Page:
Did Venture Capitalists Screw Up Bitcoin?
Of the over $1 billion venture capitalists have invested in blockchain businesses, that funding has focused primarily on bitcoin, since for years that seemed like the only option. But with the arrival of Ethereum, and a surge of alternate coins and tokens such as Zcash into the market, the landscape is looking very different from what those investors signed up for.
Significant investment in bitcoin startups began in 2013, the year the value of the currency crossed the $1,000 mark before suddenly plummeting. With some wariness, investors returned and put $299 million into bitcoin companies in 2014 and $474 million in 2015.
Mostly, venture funding in this period went toward bitcoin wallet and exchange startups in geographically diverse areas. These companies focused on creating on-ramps and off-ramps for using the currency in jurisdictions where such trades are legally compliant, integrating with banking systems in those locations for more efficient payment pipes.
A lot of capital has gone into the infrastructure for bitcoin to exist. In the venture world, this is typically used as an argument for bitcoin’s staying power as the premier cryptocurrency. But on the blockchain, this traditional business logic doesn’t stand up to scrutiny.
Instead, the infrastructure built for bitcoin can increasingly be co-opted for use by new tokens. These new tokens don’t necessarily add any value for the venture capitalists who originally invested in bitcoin. To illustrate what is happening: Imagine if a railroad company in the 1800’s spent millions laying tracks, only to see a second (and third, and fourth) railroad come along and use the finished tracks for free, to ship more cargo in faster and safer cars.
Bridging technology implemented on Ethereum, such as BTC Relay, are like adding a track between the first railroad and the second railroad. With ZCash as the third railroad, Project Alchemy adds a track between it and the second railroad.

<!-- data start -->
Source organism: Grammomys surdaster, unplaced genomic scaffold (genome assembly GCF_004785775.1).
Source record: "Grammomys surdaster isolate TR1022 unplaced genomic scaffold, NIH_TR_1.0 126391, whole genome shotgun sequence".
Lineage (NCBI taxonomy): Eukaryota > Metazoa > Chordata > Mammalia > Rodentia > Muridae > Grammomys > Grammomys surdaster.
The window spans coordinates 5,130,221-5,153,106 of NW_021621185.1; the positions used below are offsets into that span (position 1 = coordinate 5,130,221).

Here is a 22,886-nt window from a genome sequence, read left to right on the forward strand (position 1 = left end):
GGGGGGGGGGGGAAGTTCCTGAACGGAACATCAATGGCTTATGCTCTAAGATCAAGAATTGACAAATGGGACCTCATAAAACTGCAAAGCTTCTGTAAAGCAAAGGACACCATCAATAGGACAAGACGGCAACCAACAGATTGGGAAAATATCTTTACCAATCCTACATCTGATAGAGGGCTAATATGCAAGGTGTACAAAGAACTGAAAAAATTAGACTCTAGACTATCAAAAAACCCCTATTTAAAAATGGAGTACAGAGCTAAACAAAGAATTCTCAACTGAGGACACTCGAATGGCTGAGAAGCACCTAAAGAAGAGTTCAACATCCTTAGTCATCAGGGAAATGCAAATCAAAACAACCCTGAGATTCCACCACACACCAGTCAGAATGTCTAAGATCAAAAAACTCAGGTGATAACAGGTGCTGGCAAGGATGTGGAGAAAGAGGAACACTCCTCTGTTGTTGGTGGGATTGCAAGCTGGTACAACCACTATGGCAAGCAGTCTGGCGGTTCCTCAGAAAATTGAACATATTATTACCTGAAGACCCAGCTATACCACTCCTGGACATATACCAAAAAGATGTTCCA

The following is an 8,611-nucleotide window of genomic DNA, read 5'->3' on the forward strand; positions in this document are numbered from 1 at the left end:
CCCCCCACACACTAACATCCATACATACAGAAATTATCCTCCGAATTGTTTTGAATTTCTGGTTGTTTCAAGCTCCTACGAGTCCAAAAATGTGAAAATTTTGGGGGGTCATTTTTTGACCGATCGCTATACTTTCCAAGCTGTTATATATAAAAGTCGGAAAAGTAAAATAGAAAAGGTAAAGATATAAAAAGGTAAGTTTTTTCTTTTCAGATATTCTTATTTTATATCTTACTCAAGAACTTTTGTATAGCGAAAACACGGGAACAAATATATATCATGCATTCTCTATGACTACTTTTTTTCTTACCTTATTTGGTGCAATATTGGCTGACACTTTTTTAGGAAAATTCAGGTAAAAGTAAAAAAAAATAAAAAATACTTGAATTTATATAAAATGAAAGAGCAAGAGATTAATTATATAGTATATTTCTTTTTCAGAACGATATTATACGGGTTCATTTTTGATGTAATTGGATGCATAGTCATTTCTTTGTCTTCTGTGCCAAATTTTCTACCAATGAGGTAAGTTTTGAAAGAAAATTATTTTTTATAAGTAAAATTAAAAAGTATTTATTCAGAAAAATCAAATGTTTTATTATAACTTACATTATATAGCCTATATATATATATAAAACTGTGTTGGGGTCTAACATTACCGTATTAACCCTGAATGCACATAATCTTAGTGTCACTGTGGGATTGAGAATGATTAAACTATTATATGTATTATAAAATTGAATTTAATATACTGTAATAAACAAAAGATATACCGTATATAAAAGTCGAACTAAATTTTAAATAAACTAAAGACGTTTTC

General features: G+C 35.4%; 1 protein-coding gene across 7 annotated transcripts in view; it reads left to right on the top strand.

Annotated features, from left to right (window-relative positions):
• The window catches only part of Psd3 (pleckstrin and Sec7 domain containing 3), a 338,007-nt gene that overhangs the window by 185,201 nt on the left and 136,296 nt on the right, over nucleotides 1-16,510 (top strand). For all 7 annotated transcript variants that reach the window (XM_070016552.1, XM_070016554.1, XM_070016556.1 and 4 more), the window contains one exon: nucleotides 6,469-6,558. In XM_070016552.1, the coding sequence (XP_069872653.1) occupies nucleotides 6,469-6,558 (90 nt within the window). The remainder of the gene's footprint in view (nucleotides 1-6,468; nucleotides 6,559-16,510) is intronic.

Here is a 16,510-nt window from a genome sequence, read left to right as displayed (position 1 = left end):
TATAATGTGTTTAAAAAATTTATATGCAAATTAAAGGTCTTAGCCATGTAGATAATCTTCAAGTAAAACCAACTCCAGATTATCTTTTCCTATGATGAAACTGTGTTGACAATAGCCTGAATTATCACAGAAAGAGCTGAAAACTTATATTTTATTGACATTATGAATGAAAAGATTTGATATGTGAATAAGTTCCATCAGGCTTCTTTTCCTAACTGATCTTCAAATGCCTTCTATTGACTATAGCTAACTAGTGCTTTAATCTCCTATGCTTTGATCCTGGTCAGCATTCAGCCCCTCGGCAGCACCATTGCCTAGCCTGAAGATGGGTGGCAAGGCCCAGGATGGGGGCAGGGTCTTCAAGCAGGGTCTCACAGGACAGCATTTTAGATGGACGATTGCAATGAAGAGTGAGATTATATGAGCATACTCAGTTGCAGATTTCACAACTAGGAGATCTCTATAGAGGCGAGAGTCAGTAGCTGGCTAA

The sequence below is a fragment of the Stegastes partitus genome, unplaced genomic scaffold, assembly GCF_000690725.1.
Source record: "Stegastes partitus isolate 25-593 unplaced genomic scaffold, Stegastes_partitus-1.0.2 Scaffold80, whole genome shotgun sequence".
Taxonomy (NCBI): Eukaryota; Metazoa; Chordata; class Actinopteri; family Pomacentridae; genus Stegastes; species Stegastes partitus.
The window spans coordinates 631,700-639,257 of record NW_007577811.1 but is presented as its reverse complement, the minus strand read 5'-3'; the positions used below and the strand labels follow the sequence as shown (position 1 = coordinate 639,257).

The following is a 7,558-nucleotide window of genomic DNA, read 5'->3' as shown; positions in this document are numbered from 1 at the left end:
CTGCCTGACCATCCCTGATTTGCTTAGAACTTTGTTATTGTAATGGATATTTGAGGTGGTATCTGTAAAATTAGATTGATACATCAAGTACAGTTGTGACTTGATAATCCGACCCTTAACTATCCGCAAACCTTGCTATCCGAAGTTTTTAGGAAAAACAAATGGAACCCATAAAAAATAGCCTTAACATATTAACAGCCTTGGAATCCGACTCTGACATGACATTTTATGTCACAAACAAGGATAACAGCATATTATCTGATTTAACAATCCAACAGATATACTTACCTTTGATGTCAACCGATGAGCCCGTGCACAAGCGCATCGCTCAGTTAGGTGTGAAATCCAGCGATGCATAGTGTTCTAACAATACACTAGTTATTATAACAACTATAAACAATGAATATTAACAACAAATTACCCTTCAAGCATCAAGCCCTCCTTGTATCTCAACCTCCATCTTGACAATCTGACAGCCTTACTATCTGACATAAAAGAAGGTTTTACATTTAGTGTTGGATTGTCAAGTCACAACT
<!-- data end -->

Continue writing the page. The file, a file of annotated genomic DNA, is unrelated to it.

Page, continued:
This co-opting of bitcoin is already happening; that the exchange infrastructure exists at all for Zcash is proof. Zcash operates on tracks that were laid with venture capital aimed years ago for bitcoin, since it’s much easier to add Zcash to an existing exchange than a new one. The same is more deeply true of ERC 20 tokens, which are even more trivial to add than Zcash.
As far as Ethereum is concerned, the adoption of the ERC token standard #20 made it easier for the rails built for bitcoin to be leveraged by other coins. This token standard for Ethereum tokens dramatically lowers the cost of switching between tokens, or the unit cost of adding a new token to an exchange.
With the ERC 20 in place, it’s a very real possibility that the bitcoin infrastructure will be co-opted quickly, wherever a token has enough desirable properties and a sufficiently high market cap. This is already happening with Ethereum-based tokens such as SingularDTV.
ERC 20 tokens benefit from a substantial second-mover advantage as compared to bitcoin. However, there are several reasons bitcoin, though imaginably not as the dominant cryptocurrency, will stay relevant. Unlike ether, which is far newer, bitcoin has had since 2008 to build up mindshare, a market cap of $10 billion, and a reputation for relative stability.
That being said, bitcoin startups are smartly rebranding themselves as “blockchain”. This can make it difficult for investors to figure out whether they are gilding the tracks of bitcoin, or investing in applications of the technology that makes it work. Investors would be well served to educate themselves on these nuances, and understand the rapid pace of development in this field.
Originally published on Medium